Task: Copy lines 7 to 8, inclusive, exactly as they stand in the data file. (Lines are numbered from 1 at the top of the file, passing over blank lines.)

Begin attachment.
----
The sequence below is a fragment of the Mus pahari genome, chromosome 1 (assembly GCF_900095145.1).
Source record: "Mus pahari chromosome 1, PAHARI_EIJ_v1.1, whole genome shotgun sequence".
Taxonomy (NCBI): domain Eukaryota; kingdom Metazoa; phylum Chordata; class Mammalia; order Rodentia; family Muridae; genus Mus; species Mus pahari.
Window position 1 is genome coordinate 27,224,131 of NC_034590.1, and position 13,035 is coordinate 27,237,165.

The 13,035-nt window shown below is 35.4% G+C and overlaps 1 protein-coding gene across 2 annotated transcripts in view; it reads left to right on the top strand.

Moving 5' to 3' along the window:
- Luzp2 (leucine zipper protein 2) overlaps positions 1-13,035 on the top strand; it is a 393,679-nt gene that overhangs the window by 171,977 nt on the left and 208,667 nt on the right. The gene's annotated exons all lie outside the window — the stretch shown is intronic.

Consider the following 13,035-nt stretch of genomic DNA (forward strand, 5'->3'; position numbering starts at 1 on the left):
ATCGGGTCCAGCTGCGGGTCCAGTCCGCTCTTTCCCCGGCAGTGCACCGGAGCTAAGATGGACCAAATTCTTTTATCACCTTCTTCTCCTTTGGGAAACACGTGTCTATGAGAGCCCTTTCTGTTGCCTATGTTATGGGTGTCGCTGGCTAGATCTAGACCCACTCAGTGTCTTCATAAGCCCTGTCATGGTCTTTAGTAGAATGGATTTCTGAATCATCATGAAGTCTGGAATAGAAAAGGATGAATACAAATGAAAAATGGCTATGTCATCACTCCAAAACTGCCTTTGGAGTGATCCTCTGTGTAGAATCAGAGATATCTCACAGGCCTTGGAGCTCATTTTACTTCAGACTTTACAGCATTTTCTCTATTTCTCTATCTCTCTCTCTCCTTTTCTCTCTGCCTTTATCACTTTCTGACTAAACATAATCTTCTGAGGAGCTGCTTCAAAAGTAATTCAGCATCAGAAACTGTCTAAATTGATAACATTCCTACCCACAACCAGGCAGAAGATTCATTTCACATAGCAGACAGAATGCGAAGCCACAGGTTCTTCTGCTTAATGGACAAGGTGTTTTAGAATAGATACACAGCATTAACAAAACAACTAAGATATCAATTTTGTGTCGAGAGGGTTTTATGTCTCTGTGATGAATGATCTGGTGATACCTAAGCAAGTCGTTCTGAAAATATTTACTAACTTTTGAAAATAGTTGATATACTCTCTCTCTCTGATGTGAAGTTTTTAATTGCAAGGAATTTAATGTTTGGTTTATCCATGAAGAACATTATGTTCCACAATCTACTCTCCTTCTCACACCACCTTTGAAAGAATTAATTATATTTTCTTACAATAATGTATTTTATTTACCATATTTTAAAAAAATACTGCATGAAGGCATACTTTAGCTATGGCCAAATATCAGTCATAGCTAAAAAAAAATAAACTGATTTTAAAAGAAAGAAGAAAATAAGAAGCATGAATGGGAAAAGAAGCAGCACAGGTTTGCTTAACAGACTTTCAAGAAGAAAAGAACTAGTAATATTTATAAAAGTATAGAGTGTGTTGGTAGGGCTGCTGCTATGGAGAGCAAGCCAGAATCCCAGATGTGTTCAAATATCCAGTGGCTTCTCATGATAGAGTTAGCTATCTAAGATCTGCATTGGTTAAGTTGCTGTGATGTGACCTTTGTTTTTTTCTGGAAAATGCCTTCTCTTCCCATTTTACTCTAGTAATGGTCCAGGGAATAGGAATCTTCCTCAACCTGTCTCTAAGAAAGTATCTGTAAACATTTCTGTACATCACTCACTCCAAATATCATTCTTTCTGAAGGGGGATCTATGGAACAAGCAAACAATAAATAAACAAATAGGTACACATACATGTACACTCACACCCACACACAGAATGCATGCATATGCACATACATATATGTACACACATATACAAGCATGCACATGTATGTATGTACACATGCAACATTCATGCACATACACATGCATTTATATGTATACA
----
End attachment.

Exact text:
- Luzp2 (leucine zipper protein 2) overlaps positions 1-13,035 on the top strand; it is a 393,679-nt gene that overhangs the window by 171,977 nt on the left and 208,667 nt on the right. The gene's annotated exons all lie outside the window — the stretch shown is intronic.

Consider the following 13,035-nt stretch of genomic DNA (forward strand, 5'->3'; position numbering starts at 1 on the left):